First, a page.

* GE, Honeywell, Ingersoll, Parker miss sales forecasts
* Limits seen to propping up profit through cost cuts
* Honeywell expects higher 2013 margins
* Honeywell, Ingersoll gain; others lower
By Nick Zieminski
NEW YORK, Oct 19 (Reuters) - Four top U.S. manufacturers, including General Electric Co and Honeywell International Corp, reported weaker-than-expected sales on Friday, in a fresh warning to investors that demand around the world remains sluggish.
The ream of recent results sets the stage for an even heavier week of earnings reports next week, including those of global heavyweights such as Caterpillar Inc, Dupont Co , 3M Co, Boeing Inc, Eli Lilly & Co , and Procter & Gamble.
On Friday, four leading manufacturers - General Electric Co , Ingersoll Rand, Parker Hannifin Corp and Honeywell International Corp - with a combined $52 billion of quarterly sales, earned less revenue than Wall Street analysts had expected.
“Revenues keep missing,” said Ken Polcari, Managing Director of ICAP Equities in New York. “That is the story that we are hearing across the line.”
Going forward, however, the outlook is mixed.
Ingersoll and Parker Hannifin gave forecasts that disappointed investors. GE and Honeywell missed analysts’ sales estimates, but kept their forecasts for the rest of the year. All but Parker reported higher profits in the quarter.
GE, the largest U.S. conglomerate, said Friday sales at its aviation and healthcare arms dipped 1 percent in the quarter, though analysts noted overall revenue was hurt by a firmer dollar, which diminished the value of its foreign sales. GE shares fell 2.8 percent in noon trading.
Diversified U.S. manufacturer Honeywell International Inc rose 2.1 percent after it reported a 10 percent rise in quarterly earnings as falling natural gas prices buoyed profit at its UOP chemical arm and offset weakness in Europe.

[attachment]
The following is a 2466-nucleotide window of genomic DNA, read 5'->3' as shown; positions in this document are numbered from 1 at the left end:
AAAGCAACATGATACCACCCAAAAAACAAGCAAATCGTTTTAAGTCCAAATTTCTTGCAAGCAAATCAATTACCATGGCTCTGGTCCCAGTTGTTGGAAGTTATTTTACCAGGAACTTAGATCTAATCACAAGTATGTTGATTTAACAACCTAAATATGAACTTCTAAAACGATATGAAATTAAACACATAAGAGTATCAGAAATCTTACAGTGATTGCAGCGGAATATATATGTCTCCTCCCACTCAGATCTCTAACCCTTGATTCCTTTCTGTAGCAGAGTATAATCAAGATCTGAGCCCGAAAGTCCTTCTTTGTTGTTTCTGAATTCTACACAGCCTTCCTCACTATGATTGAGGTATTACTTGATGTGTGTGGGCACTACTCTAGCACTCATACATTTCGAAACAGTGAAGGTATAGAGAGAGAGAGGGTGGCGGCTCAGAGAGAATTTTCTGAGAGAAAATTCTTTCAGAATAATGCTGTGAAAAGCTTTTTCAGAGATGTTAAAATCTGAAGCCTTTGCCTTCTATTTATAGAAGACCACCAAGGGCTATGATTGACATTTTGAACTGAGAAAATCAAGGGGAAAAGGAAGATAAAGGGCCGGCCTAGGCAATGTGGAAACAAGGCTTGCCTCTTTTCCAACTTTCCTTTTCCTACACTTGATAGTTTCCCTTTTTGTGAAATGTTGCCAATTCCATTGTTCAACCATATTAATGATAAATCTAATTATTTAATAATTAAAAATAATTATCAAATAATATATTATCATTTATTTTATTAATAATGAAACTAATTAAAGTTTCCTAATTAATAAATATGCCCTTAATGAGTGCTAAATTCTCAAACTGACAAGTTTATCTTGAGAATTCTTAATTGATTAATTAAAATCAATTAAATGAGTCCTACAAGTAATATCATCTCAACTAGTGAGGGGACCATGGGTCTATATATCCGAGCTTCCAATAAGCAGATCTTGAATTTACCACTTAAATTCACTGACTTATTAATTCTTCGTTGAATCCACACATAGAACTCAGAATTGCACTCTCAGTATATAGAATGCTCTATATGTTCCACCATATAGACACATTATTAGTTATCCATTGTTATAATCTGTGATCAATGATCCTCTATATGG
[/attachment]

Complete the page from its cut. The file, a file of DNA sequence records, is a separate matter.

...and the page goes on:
The industrials sector is one of five market segments where earnings have been better than expected so far this quarter, even as revenue has fallen short.
Some of Friday’s results suggested multinationals could be reaching the limit of their ability to boost profit through efforts such as cost cutting, said Keith Goddard, CEO of Capital Advisors.
“We’re at the upper boundary of where profit margins can go. They’re not going to expand further,” Goddard said, adding that margins are not likely to collapse, barring another recession.
Honeywell, traditionally an aggressive cost cutter, offered a guarded 2013 forecast that calls for sales growth from existing businesses in the low single digits. But margins should grow, Chief Financial Officer Dave Anderson told investors.
“We expect to grow earnings at a multiple of sales in what will likely be a slow-growth environment,” Anderson said.
International industrial markets hurt profit at Parker Hannifin, which said the economic picture remained murky and that it was focused on controlling costs. The maker of motion control and hydraulic systems slashed its forecast for the fiscal year that extends to June 2013.
Parker’s international industrial segment showed a third consecutive year-over-year sales decline, which was “largely as a result of recessionary conditions in Europe and moderating growth in Asia,” CEO Don Washkewicz said.
Parker shares dropped 8 percent.
Heating and cooling systems maker Ingersoll Rand also cited weak demand and growth in Europe for revenue that fell short of estimates. However, it beat profit expectations as it realized some of the benefits of years of restructuring. Ingersoll shares added 2 percent.
Some of the strongest results were among companies that will soon lose their independence.
U.S. engineering company Shaw Group Inc, which agreed in July to a $3 billion takeover by Chicago Bridge & Iron Co, beat estimates, helped by higher sales in its power business.
Cooper Industries Plc, the electrical products maker that agreed to a takeover by Eaton Corp, reported higher-than-expected profit and sales amid lighting demand in North America and growth in international energy projects.
Cooper’s sales in China jumped more than 20 percent in the quarter, raising hopes that the giant Asian economy, a key market for U.S. industrials, may be reviving from a slowdown that has rattled the nerves of investors in economically-sensitive stocks.
“I don’t think it’s smart to bet against (China),” Honeywell CEO Dave Cote said.
Cote said the U.S. and world economies could recover more strongly if governments take concrete steps to resolve debt issues in major nations.
Industrial companies deserve higher valuations, Capital Advisors’ Goddard said, noting it’s unusual for a growth stock fund to own names like GE, Eaton, GM, FedEx and Swiss-based ABB.
“Coming out of the great recession, industrial companies rationalized their cost bases more deeply than has ever occurred in the post-World War II era,” he said. “You can make a case the intrinsic value is higher than it used to be (and that) the price-earnings ratio deserves to be higher than it used to be.”